Students dropping out of school before completion remains our biggest challenge. Moving back to the rural provinces or obtaining paid work accounted for the reasons why 11 ISF state school students dropped out during the reporting period. These students are receiving 1-to-1 counselling from our social workers and employment team to ensure that they progress on to stable employment and where possible return to school. When appropriate, our social workers and employment team support students to find part-time jobs, so that they can continue to study whilst generating much needed income as opposed to dropping out entirely. Currently, seven students are studying and working part-time as professional football players, football coach assistants, waiters and ISF librarians and five students are undertaking training to become barbers. ISF social workers also support the children’s families where possible by suggesting employment or education opportunities which the family could benefit from. Supporting family members to find gainful employment reduces the rate of older students needing to drop out of school to support their family.

After meeting with ISF's social workers, 17 year old student Vasson* decided not to drop out of school. He learned that not only would his prospects be better if he finished his education but that he could also do vocational training alongside his studies.

Vasson* joined ISF’s Catch-up Education Programme in 2013, to study grade 1 at the age of 11. Now, he is 17 years old and studying in grade 8 at high school.

Vasson recently told us a little bit more about the impact ISF’s programmes have had on his life to date: “Two of my brothers are also students here at ISF and other three have never attended school because my mother cannot afford to send them. Our family’s living situation is very difficult and it made me want to stop studying so I could find a job and work full-time. But, after ISF’s social worker talked to me, I realised that, if I graduated high school, I would have more opportunities to find a job and earn a better wage. Their advice led me to change my mind and continue my studies.

ISF also gave me the opportunity to join their Employment Programme and access vocational training. They support me to attend barber training every Sunday at a private barber shop. I hope that this skill will help me to earn an income while I am studying at high school. I have been attending barber training for one year and four months and I’ve learned how to do many different men’s hair styles. I want to run a small business when I graduate the training. When I have free time, I help to cut the hair of other ISF students who don’t have money to go to a barber shop. Doing this allows me to improve my skills, build my confidence and also helps my friends.I will continue try to overcome all my challenges until I can reach my dream to become a doctor in the future.”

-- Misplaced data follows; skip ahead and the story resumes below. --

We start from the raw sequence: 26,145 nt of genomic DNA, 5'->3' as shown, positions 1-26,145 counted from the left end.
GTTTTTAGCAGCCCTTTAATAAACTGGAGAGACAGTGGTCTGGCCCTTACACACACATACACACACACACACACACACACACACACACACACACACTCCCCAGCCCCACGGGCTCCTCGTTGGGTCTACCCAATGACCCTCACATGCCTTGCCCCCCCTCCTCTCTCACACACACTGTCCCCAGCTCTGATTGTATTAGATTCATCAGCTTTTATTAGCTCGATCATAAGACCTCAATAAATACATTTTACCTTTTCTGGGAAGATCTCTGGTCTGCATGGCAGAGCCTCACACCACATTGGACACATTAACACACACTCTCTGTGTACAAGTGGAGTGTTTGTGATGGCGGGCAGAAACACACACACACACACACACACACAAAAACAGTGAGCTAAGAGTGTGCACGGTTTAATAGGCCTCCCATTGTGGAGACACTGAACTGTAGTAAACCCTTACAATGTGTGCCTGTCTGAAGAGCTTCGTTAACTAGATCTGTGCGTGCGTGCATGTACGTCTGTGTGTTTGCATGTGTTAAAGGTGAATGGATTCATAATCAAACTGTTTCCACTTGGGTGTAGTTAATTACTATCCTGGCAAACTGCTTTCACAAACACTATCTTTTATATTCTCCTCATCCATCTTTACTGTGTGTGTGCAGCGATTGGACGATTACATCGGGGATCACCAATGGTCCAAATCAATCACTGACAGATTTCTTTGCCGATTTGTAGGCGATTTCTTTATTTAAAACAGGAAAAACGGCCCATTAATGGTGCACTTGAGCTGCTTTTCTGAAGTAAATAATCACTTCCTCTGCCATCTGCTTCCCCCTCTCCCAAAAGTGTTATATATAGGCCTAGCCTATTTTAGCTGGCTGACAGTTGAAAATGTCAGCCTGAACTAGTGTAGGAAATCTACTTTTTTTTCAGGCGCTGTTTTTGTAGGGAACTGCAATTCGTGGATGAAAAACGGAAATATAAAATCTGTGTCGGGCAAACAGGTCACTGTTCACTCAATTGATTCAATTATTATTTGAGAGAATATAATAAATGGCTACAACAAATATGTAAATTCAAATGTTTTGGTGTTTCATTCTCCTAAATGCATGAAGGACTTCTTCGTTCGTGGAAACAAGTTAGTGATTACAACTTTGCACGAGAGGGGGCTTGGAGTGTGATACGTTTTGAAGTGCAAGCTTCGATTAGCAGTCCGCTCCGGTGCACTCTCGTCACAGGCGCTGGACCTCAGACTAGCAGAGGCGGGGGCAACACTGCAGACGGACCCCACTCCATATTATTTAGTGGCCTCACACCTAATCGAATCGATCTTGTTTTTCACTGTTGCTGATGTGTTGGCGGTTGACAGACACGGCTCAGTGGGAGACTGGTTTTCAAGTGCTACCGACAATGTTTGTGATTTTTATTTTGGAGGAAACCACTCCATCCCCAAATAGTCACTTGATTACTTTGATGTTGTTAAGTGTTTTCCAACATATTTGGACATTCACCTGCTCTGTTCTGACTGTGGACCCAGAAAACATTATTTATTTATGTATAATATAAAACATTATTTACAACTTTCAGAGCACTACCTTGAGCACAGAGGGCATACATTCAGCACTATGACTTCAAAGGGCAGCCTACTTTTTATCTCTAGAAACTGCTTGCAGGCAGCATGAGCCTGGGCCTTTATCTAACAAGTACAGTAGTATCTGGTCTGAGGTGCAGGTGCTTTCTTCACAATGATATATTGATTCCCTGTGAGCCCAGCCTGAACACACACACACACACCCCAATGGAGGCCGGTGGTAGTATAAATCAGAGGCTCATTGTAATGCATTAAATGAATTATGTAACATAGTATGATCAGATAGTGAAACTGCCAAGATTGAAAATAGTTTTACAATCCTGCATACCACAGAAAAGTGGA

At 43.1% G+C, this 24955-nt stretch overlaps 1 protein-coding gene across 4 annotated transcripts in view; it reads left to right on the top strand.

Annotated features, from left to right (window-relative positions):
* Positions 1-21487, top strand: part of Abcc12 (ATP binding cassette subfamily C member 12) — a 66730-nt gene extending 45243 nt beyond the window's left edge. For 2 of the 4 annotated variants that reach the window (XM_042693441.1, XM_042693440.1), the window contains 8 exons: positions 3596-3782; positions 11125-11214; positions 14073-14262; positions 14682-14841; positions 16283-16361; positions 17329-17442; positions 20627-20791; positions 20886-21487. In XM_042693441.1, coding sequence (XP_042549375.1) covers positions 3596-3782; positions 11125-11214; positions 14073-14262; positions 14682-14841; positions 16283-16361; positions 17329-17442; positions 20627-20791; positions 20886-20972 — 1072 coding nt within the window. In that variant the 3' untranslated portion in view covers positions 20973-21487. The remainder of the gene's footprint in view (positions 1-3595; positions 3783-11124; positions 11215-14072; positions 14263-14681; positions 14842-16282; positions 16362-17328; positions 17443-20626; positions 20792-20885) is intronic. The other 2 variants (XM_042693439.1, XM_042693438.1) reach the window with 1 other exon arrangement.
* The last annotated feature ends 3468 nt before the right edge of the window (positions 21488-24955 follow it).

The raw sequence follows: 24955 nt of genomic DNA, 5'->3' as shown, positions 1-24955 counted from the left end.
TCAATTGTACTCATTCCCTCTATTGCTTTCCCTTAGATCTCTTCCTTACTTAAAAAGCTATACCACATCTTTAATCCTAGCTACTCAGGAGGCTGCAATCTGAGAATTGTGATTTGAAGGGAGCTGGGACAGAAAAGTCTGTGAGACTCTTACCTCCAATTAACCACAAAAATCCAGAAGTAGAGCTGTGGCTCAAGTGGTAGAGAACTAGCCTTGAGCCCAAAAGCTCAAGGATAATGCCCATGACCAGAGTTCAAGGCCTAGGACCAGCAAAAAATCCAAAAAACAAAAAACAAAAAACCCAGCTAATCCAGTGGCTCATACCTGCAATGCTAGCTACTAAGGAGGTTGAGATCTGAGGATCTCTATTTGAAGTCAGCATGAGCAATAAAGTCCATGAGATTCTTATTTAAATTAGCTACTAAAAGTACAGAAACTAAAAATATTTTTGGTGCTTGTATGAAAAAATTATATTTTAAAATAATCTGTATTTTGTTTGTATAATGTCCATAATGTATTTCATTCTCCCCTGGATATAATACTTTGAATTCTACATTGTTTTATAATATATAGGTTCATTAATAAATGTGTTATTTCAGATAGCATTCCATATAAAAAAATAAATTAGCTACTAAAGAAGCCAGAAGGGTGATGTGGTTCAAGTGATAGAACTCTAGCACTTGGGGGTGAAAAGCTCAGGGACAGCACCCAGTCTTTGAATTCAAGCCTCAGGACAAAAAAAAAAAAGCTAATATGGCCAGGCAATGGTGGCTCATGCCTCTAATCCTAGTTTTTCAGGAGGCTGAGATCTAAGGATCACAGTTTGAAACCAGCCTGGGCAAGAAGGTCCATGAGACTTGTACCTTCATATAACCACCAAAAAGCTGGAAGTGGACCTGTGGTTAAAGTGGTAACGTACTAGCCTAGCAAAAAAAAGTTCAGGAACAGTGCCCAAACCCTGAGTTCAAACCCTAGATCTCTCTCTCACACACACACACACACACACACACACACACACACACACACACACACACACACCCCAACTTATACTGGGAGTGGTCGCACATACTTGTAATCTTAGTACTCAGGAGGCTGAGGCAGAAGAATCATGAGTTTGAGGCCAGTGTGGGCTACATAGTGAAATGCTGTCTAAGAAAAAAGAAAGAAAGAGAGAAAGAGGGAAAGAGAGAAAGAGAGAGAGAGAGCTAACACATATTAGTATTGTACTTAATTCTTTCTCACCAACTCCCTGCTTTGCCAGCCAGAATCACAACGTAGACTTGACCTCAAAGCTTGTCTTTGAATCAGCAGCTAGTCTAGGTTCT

ISF’s university students continue to receive support from our dedicated team of social workers and have access to ISF’s Employment Programme to develop their employability skills and competencies.

We are happy to report that our university student Siekheang recently successfully completed her pre-university English bridging course and Thida is on track to complete it in September 2018. Both students will then begin their university education in November 2018. At the moment, both are also working full-time to help support their families.

The third student, Bunleng, was offered a 50% scholarship to study at the National Taiwan University. Bunleng, who speaks excellent Chinese and English, moved to Taiwan in March 2018 where he will be living and studying for four years.

On behalf of all of us at ISF, thank you for supporting our students and their families to change their lives and futures.

 

*Names of children under 18 years old have been changed.

Leaphea*, ISF catch-up student
Leaphea*, ISF catch-up student
Sokha*, student studying English at ISF
Sokha*, student studying English at ISF
Vasson*, state school student and barber trainee
Vasson*, state school student and barber trainee
Students studying English at ISF
Students studying English at ISF

Links:

May 21, 2018

A Season of Change - The Latest from ISF Cambodia